> Joshua Megerman wrote:
>> I just tested and that's not what actually happens - it takes the best
>> match.  So there is one potential problem with this (though I consider
>> it
>> minimal) - if you have a rule that doesn't include the 'RELAYCLINET=""'
>> and/or 'RBLSMTPD=""', you may end up getting denied if you're depending
>> on
>> pop-before-smtp.  However, IMHO SMTP-AUTH should be used instead as it's
>> both more reliable and more secure, but not everyone pushes that.  So
>> there may be unintended consequences with this patch...
> I think the consequences are - If you explicitly deny access, or
> relaying to an address or address range, a pop connection will no longer
>   allow the connection to relay.  It is probably very rare, and might
> even be considered a good thing.
OK, I did some more testing with a test cdb and tcprulescheck, and got
some interesting results:

I thought that the daemontools documentation stated that it takes the
first match it finds period, but I misunderstood it slightly.  It states
that it looks for a match of the exact IP first, and then shorter and
shorter prefixes, taking the first match.  This is close to the exhibited
behavior, but not quite.  A rule that has all 4 octets listed, either a
single IP (A.B.C.d) or an IP range within a single /24 block (A.B.C.D-E),
will override any rule that is less specific (as documented).  Therefore,
even if a particular subnet is excluded (e.g., 127.0.0:deny), a single IP
address updated by vpopmail (e.g.,,[...]) would be allowed
to connect (at least until the cdb was scrubbed).

However, if you have multiple rules with all 4 octets, it does take the
first rule it finds.  So the rule (e.g.) would override
the rule (e.g.), assuming that the deny rule appeared
first.  The same pattern holds true for shorter rules, where there are
multiple rules that could match with the same number of octets listed. 
Thus, it may be possible that there are people denying entire netblocks
and then using the pop-before-smtp (or maybe even imap-before-smtp, though
I know there are problems with at least one major IMAP server out there)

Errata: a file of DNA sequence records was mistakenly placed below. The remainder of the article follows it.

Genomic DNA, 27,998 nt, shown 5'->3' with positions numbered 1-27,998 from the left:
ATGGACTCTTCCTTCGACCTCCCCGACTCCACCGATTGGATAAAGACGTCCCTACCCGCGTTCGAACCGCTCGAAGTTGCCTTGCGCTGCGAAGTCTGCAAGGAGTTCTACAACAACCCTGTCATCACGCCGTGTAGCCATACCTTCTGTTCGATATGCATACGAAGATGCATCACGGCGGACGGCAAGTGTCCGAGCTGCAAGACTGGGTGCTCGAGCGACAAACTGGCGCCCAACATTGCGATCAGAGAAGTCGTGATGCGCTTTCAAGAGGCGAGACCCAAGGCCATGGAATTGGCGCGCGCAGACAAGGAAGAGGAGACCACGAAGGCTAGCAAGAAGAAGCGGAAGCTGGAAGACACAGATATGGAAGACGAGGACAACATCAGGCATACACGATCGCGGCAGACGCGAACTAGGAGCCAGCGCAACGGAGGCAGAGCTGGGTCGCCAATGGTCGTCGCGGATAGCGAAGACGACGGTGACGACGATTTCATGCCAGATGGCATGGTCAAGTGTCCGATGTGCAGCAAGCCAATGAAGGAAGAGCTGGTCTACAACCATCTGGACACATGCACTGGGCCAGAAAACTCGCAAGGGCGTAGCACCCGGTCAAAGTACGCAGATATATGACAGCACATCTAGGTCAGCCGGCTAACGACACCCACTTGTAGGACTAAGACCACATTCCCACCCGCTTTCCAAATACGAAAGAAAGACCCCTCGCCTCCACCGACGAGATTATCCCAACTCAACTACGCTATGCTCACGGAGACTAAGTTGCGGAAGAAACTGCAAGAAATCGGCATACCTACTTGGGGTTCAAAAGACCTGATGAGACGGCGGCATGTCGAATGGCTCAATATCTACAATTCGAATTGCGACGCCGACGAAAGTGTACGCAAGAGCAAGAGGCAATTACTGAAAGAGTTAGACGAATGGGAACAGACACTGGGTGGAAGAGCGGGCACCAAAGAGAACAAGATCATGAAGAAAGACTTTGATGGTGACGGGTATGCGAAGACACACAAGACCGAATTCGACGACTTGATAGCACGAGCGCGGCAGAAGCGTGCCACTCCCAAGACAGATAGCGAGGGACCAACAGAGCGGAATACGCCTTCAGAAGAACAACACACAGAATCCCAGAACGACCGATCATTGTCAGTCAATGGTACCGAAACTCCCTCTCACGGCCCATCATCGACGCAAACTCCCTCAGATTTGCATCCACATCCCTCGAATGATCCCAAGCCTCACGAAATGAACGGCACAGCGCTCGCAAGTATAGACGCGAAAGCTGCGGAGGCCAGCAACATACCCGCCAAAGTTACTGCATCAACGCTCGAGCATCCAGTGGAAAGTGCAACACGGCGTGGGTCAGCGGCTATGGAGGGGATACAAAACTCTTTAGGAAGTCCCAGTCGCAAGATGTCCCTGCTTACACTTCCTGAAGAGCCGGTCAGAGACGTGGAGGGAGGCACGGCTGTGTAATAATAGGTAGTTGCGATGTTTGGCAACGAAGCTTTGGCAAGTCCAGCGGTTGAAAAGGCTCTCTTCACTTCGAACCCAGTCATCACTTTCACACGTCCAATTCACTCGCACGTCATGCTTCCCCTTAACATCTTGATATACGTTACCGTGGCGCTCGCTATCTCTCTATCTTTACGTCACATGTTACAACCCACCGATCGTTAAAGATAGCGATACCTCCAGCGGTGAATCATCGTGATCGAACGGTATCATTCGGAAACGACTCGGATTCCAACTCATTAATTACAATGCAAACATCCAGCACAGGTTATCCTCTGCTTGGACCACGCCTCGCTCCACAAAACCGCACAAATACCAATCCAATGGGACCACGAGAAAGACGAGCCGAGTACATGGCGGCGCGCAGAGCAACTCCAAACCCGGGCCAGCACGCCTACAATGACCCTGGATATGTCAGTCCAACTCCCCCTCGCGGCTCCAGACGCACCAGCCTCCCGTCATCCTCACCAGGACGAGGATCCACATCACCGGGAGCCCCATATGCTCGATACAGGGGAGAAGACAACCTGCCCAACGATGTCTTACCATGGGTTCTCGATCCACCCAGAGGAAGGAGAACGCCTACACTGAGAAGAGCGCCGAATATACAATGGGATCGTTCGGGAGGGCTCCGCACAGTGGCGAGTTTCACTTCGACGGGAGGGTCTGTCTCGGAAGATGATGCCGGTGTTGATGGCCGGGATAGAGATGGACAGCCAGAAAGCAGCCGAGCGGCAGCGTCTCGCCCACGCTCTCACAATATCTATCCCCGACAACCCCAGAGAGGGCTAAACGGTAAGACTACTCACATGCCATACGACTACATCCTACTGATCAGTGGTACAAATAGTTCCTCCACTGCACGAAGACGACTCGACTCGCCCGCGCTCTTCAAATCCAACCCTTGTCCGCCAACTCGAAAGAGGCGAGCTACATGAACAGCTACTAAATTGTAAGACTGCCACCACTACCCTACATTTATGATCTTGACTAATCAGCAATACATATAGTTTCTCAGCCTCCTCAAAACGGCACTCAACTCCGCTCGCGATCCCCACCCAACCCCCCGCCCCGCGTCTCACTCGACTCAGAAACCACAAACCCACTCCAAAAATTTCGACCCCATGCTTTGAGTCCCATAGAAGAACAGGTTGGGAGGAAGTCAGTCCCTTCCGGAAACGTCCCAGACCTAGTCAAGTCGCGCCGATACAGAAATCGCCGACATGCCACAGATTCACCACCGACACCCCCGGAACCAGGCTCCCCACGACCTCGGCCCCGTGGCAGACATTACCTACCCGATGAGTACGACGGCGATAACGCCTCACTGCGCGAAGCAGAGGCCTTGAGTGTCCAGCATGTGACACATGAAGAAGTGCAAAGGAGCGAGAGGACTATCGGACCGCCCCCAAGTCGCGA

to "poke holes" in their tcpserver cdb and allow connections from
otherwise denied addresses, and that one case would break with this patch.
 However, I have a possible idea for that - see below.

>> I'm not sure how to best address it, but I see 3 choices: 1) exclude the
>> patch from the main tree but publish it as an add-on (not great); 2)
>> include the patch and document the changes in how the CDB is built and
>> works (better, but may cause breakage for some people); or 3) put the
>> code
>> inside an #ifdef and make it a configure option (I'd enable it by
>> default,
>> but it could go either way).
> I'm partial to 2, but hope to hear what others think.  I'd rather not
> add any more configure options, [1] so if it is considered too dangerous
> to have enabled full time I'd rather leave it as a patch, and maybe add
> it to the contrib directory.   On the other hand, how many people are
> depending on pop before smtp from otherwise blacklisted addresses, that
> couldn't switch to smtp auth?  How many are still using pop before smtp
> at all?  I haven't supported it for a couple of years.
> Do you want to write the README text for this patch?
I just came up with an option 4, which may well resolve the issue: 4)
modify the patch so that it looks for a specific comment line
("#UPDATESTATIC" perhaps - I'm open to suggestions) at the beginning of
the static cdb file.  Lines starting with '#' characters are ignored by
tcprules, but I can easily modify my patch to check for them, especially
on the first line, and short-circuit the search.  Then all that is needed
is to document the effects of the patch, and state that in order to
continue updating the CDB file with addresses that have static matches you
have to insert that comment on the first line of the static CDB.  This
changes it from a compile-time configureation variable to a runtime one,
and has the benefit of not requiring additional configuration files.

Thoughts?  (I'll go ahead and make a new patch anyway, just because it's
simple and I like the idea :))

Joshua Megerman
SJGames MIB #5273 - OGRE AI Testing Division
You can't win; You can't break even; You can't even quit the game.
  - Layman's translation of the Laws of Thermodynamics

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